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In trying to cope with the challenges of Big Data, are we missing the fact that some data feeds just aren't worth integrating?

Moreover, isn't focusing on "quite Big Data," identifying the sources that matter, and using thin marketing budgets wisely much more important?

Organizations are in the process of identifying which sources of data, mainly digital, are most useful to them in providing the insight required to drive ROI. There are three main groups that are separated by their ability to handle the complexity of data available to them.

Very few companies are true integrators of systems, processes, content, and message. The majority are struggling with the complexity of the systems and skills required to use digital marketing.

Some companies are still uncommitted to this investment and at the experimentation stage, in which true benefit will not be derived due to lack of general integration and effort.

Some organizations have undergone large-scale multiyear data management initiatives to improve integration, only to find that the diversity, incompleteness, and rate of change in marketing data sources greatly diminished many intended benefits.

However, not all data integrations are beneficial. Some are not worth the investment required. So, the question for us as database experts is this: Which sources are worth having, and can that be proven?

What to Ask

The same criteria for assessing a digital or social data feed applies in bringing more traditional data elements into a marketing database. Those can be scored on a largely objective scale, giving us the ability to compare data sources fairly and to set a benchmark for those worthy of inclusion in the central marketing database (CMD).

A typical data scorecard might include the following questions.

1. Is there a unique identifier (such as an email address or phone number) that can be used to match the new data source with the main marketing database?

Score on a range from 0 (exact match possible where that field is populated) to 5 (exact no unique identifier available).

2. Can a unique ID be created using available information?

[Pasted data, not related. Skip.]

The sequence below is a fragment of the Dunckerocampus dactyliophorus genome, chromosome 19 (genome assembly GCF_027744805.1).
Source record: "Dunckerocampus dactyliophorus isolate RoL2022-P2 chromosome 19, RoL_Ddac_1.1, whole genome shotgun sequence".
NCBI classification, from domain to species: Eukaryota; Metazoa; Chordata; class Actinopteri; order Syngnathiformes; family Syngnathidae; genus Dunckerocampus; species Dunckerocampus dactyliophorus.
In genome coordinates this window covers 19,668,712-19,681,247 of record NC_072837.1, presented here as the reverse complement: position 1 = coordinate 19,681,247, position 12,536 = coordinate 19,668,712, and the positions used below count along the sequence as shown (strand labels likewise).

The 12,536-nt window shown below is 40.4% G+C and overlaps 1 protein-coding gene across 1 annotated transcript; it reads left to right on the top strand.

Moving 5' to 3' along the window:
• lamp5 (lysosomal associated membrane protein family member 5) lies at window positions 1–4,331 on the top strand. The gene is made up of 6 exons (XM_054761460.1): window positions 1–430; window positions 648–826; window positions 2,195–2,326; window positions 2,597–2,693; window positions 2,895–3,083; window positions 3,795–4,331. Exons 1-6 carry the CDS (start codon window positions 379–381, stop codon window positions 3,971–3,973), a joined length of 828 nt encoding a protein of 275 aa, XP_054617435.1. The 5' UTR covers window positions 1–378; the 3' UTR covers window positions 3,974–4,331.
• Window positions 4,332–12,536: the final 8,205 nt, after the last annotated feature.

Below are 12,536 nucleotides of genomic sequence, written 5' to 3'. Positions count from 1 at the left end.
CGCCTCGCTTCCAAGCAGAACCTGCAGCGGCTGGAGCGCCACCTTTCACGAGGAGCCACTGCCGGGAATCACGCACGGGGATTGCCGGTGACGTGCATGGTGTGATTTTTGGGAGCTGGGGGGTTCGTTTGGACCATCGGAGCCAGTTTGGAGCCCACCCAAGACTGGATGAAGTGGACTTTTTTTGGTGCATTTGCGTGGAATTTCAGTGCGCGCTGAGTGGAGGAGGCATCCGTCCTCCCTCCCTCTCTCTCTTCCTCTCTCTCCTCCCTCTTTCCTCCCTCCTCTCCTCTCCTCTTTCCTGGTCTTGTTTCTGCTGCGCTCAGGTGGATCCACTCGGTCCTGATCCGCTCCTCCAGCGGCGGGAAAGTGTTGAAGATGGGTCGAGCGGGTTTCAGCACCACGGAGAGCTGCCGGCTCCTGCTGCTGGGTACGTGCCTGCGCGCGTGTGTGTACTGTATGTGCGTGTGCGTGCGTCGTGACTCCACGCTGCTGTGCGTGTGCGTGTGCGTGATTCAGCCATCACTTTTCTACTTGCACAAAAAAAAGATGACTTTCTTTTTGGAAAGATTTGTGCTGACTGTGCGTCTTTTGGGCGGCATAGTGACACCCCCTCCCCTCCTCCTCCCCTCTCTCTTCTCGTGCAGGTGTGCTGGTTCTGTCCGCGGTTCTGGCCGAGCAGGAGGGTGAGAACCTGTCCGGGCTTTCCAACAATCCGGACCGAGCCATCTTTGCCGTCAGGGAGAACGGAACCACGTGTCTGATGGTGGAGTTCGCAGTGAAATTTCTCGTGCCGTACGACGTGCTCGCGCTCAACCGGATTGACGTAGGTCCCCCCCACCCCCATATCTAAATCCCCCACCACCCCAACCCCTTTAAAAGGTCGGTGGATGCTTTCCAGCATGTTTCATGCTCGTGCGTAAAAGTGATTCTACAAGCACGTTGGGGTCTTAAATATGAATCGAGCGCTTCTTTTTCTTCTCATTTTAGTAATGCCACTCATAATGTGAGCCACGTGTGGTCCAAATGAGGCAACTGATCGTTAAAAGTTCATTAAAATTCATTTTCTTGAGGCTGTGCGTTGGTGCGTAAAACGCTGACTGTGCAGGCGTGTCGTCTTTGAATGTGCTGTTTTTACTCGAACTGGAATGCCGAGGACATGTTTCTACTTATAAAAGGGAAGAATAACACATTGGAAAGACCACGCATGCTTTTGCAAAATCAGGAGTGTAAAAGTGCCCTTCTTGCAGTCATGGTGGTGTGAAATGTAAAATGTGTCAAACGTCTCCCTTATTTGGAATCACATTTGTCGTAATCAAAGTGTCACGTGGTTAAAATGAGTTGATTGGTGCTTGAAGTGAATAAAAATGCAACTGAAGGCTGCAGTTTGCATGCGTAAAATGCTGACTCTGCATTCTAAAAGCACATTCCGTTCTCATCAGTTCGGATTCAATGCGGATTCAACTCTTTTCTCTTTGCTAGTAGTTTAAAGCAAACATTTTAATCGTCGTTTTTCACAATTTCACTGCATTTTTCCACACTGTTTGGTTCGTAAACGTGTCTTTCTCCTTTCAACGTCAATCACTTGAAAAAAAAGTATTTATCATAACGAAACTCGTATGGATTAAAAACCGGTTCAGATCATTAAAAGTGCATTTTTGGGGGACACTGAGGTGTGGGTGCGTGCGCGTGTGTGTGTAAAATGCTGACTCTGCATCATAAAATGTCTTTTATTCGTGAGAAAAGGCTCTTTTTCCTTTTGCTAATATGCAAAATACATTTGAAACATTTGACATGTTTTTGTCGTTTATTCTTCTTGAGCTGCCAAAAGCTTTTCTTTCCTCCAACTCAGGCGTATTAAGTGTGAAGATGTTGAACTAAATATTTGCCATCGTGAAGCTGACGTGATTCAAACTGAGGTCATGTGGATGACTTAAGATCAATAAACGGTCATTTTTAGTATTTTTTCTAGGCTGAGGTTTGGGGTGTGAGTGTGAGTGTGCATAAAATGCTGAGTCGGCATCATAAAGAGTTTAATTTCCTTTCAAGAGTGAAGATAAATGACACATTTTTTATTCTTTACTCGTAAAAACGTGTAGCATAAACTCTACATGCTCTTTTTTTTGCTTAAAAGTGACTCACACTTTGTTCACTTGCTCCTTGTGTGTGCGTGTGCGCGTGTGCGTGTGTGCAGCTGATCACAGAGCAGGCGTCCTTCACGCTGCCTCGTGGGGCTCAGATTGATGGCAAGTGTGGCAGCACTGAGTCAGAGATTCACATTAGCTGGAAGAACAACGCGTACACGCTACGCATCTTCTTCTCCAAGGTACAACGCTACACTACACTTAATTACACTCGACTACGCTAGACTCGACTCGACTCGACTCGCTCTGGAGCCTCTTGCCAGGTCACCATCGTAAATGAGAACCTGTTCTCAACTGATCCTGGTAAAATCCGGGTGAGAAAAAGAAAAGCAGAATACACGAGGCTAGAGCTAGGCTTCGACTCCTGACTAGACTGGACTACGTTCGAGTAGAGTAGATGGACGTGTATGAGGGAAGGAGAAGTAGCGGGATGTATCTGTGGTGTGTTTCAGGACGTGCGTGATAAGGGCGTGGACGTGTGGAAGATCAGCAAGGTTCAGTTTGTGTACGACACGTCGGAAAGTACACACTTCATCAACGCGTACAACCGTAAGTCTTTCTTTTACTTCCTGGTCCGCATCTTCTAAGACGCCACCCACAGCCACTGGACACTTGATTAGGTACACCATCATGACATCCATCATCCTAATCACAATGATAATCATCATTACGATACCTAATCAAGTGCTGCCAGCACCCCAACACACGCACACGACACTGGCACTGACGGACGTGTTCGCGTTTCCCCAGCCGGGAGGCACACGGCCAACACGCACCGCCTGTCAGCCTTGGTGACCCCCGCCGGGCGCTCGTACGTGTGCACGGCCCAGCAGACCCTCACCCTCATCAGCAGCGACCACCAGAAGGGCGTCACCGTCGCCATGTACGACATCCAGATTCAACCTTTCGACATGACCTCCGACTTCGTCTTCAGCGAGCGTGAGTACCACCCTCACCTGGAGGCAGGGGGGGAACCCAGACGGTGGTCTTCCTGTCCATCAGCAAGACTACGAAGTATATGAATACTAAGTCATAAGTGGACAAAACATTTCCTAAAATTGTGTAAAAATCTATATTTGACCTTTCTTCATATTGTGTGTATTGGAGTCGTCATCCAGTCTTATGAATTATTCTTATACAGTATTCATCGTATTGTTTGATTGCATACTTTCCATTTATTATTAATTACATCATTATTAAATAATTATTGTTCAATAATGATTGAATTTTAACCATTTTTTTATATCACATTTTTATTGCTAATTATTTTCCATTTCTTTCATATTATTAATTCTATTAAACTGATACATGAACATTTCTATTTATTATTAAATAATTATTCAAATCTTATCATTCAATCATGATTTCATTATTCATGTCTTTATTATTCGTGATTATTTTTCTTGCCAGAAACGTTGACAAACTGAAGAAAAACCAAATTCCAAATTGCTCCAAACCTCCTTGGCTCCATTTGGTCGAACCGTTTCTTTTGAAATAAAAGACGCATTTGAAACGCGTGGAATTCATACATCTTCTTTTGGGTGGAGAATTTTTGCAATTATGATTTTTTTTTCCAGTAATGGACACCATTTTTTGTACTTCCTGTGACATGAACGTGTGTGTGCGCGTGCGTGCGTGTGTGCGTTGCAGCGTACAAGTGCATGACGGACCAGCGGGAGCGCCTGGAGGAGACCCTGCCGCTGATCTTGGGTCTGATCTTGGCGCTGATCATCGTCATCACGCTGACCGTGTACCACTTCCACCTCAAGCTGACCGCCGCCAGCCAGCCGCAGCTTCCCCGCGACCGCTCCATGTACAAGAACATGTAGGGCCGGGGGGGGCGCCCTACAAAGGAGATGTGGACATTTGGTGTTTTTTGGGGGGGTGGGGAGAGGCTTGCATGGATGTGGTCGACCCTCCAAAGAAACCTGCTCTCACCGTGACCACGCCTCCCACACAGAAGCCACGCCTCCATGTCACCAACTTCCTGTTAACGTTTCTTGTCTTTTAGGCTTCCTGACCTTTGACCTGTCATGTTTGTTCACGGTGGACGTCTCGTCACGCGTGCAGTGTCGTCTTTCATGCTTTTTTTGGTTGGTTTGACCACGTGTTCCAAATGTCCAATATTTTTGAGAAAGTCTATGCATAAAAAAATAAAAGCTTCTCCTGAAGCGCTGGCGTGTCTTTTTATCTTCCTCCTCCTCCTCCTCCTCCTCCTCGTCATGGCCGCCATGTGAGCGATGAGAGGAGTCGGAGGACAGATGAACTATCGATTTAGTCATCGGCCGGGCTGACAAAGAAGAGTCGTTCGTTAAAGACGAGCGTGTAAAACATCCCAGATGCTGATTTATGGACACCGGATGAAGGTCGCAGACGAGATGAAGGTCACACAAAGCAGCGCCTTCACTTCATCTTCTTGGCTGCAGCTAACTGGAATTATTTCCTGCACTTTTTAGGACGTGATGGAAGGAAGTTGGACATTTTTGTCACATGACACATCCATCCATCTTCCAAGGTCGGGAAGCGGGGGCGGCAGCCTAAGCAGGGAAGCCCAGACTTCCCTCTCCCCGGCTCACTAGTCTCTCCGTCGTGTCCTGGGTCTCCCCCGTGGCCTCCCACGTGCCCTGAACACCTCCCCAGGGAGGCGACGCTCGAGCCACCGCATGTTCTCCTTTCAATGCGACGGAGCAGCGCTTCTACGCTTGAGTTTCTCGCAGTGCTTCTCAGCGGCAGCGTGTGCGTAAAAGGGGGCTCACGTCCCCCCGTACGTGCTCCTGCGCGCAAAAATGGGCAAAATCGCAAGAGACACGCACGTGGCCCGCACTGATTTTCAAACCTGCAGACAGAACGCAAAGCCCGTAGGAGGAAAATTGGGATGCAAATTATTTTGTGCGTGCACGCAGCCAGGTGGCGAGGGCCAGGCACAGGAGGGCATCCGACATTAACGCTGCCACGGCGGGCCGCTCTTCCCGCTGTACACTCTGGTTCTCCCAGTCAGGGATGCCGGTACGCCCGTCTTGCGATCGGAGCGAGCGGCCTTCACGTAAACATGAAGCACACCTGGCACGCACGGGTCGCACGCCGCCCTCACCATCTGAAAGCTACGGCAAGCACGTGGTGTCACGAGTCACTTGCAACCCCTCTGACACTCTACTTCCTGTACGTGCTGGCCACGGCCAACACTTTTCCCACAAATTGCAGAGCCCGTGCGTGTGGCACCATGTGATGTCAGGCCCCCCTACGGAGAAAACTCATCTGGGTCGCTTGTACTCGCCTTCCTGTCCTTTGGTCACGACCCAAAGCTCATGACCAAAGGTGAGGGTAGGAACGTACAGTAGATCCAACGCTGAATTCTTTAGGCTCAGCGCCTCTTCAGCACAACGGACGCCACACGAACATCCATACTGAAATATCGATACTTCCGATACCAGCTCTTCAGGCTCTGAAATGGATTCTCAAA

Score from 0 (yes, easily and with existing resource) to 5 (no).

3. Can a unique ID be created using information not currently available?

Score from 0 (yes, easily and with existing resource) to 5 (only at great cost).

4. How many of the customers and prospects in the CMD (central marketing database) are likely to be found within this feed?

Score from 0 (100% match) to 5 (0% match).

5. Do you have the ability to communicate back to the individuals within the new feed?

Score from 0 (yes, easily and with existing resource) to 5 (only at great cost or no).

6. Assess internally the financial benefit likely to result from integrating the data source.

Score from 0 (10% or greater increase in revenue) to 5 (no measurable increase in revenue).

The total score from 0 to 30 gives an indication of the value the data will bring to the CMD. The lower the score, the lower the cost associated with the data and the higher the ROI likely to result from the integration. A score of 15 or above would indicate that the data has marginal value and careful consideration should take place before valuable budget is spent in this area.

* * *

The growing focus on investing in all marketing forms is slicing marketing budgets ever more thinly.

To assess the usefulness and ROI of emerging marketing methods, data is required, and it must be integrated into a traditional marketing and analysis platform. There's the rub: The investment required to do so can be great, and the benefits are thus far unmeasured.

Before undertaking any data integration project, each feed must be assessed objectively with stringent criteria, adapted from those described here, to ensure that some ROI will be gained.

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ABOUT THE AUTHOR
image of Simon Oliver

Simon Oliver is managing director of Uncommon Knowledge.

LinkedIn: Simon Oliver

Twitter: @Data_Wizardy